By Cecil Mensah
The Ghana Water and Sewage Company Limited (GWCL), the agency responsible for the supply of potable water to urban areas, has revealed that it needs two billion Dollars to be able to supply treated water to all urban areas in the country.
According to the company, its coverage of supplying treated water since 2013, has moved from 64 percent to 77 percent of coverage in 2015.
The company said, it has embarked on projects in all eight regions of the country to achieve the target of supplying treated water to all urban areas of the country by 2025.
Mr. Stanley Martey, Head of Corporate Affairs of GWCL, made this revelation at a media briefing on the new tariffs approved by the Public Utilities Commission (PURC) last year in Accra.
According to him, between 2013 and 2015, the company has embarked on several projects nationwide, leading to 13 percent of the expansion drive in the treatment of water.
He explained that the expansion works at the Kpong water Treatment plant, was underutilized and currently producing 40 million gallons of water a day, when it could produce 80 million gallons of water.
He said, the tariffs approved by the Public Utility Commission (PURC) of one thousand litres at 1.78 Pesewas ,even though not commensurate with the cost of production, but the company appreciates the efforts of the PURC.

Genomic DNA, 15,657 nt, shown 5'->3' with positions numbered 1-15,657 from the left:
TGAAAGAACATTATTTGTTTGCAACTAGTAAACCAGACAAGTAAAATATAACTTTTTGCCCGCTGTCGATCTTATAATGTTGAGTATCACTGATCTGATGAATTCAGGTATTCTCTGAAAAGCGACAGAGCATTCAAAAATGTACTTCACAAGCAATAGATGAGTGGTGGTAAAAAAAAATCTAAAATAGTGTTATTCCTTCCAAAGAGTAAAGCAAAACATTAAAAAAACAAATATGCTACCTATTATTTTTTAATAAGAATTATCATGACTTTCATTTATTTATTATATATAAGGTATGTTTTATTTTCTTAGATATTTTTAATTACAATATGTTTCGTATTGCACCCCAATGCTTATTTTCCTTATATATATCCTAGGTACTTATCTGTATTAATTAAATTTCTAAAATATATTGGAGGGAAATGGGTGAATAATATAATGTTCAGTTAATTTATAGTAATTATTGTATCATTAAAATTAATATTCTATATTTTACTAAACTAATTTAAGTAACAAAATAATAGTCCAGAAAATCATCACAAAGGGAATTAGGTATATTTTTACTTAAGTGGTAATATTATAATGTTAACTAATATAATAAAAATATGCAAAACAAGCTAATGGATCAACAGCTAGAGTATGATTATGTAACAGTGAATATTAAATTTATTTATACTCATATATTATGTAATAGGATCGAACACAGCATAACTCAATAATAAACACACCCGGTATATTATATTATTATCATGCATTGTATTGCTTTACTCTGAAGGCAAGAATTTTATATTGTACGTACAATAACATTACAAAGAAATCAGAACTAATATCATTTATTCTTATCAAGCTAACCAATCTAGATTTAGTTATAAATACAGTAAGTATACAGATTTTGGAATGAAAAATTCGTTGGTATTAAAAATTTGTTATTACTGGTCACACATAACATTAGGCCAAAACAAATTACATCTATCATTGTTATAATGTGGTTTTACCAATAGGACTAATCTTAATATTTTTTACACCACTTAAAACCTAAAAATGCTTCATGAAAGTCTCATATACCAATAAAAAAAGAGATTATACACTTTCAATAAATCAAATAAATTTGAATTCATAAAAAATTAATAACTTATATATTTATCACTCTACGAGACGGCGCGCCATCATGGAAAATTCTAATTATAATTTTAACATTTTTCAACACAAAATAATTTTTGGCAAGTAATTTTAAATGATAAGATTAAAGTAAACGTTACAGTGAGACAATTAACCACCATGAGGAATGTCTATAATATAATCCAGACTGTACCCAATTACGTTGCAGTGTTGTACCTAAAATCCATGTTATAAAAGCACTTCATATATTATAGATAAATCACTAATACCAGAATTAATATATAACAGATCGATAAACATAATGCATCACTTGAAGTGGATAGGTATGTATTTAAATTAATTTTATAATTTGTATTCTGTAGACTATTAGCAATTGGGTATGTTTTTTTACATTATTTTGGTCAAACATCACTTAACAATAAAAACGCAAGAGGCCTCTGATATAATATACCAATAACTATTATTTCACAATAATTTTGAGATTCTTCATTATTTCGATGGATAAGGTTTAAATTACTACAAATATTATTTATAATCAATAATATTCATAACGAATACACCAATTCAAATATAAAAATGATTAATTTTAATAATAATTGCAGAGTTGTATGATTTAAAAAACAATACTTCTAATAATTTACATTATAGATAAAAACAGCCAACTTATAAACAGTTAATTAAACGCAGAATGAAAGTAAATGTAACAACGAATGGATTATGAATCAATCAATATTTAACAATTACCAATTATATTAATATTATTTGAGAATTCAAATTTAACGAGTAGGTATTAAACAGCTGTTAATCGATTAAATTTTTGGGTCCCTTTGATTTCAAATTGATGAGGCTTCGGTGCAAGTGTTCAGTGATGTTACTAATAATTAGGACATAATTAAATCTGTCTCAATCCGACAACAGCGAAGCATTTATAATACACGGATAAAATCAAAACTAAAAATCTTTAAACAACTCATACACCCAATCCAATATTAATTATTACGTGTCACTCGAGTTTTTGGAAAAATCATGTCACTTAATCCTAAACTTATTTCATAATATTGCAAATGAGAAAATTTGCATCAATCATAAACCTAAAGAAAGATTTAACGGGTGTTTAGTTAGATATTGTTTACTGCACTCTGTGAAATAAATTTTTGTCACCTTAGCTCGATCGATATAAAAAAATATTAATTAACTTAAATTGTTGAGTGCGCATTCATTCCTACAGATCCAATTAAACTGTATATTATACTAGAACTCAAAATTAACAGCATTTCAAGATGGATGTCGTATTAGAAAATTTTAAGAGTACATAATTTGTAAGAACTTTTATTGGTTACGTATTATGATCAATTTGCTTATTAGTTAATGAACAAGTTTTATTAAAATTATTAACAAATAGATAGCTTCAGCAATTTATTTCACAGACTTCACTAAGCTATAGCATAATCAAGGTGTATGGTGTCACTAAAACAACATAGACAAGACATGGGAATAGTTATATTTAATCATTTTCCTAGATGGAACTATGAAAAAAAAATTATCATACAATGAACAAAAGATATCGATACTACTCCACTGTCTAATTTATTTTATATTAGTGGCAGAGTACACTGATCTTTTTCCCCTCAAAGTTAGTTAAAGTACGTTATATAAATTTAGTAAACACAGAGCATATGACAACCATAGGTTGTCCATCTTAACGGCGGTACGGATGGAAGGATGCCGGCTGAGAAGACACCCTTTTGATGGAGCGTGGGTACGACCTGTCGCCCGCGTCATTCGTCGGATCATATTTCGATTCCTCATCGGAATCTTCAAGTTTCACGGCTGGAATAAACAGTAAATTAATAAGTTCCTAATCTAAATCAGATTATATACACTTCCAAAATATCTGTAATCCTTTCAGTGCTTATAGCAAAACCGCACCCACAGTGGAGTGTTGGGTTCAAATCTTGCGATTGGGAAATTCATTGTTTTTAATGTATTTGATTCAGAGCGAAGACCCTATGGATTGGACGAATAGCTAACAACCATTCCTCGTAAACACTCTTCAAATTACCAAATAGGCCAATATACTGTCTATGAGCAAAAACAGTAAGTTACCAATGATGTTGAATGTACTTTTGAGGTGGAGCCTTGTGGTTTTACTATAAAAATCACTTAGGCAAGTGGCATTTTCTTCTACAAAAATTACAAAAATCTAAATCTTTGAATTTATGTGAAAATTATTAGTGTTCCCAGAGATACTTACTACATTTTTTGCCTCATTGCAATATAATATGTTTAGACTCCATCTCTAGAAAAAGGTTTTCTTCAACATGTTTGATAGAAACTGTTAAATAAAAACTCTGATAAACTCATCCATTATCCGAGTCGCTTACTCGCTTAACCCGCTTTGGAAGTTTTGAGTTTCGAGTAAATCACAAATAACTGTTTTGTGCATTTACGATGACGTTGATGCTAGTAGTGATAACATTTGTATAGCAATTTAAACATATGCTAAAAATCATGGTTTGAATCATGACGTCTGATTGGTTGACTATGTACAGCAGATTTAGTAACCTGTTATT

He appealed the labour organizations to under the operations of the company saying any reduction in the tariffs will affect the operations of the company going into the future.
He said it is the vision of the company to free itself government subventions and become one of the leading urban water service provider in the country.
He said there has been several expansion works in the following areas: the Kasoainterconnectkwanyako and the Accra Desalination projects and Egarkyir that expected to produce 13 million gallons.
He explained that the company has secured an amount of 48 million Dollars from the World Bank as part of the Gama project to expand the distribution systems in the Accra metropolis.
He appealed to the residential users to endeavor to stay within the lifeline services offered by the company to avoid them being charged commercial rates.
He said a 100 litres which is equivalent to five barrels of water goes for 15 Cedis every month.
He announced that the company has launched an ultra-modern state-or- the art call centre to hear complaints from customers.
He appealed to customers to call the toll free line on08004000 or the mobile line on 020 73585090 to report their faults for prompt answers.
He said the handlers of the centre have trained to duly handle their complaints any time of the day.
Mr. Cephas Oguah, Chief Manager in Charge of Corporate and the lead person in the tariff negotiation, speaking on behalf of the Managing Director of the company, said one of the main challenges facing the company was the pollution of the various water bodies from which the company extracts water for treatment.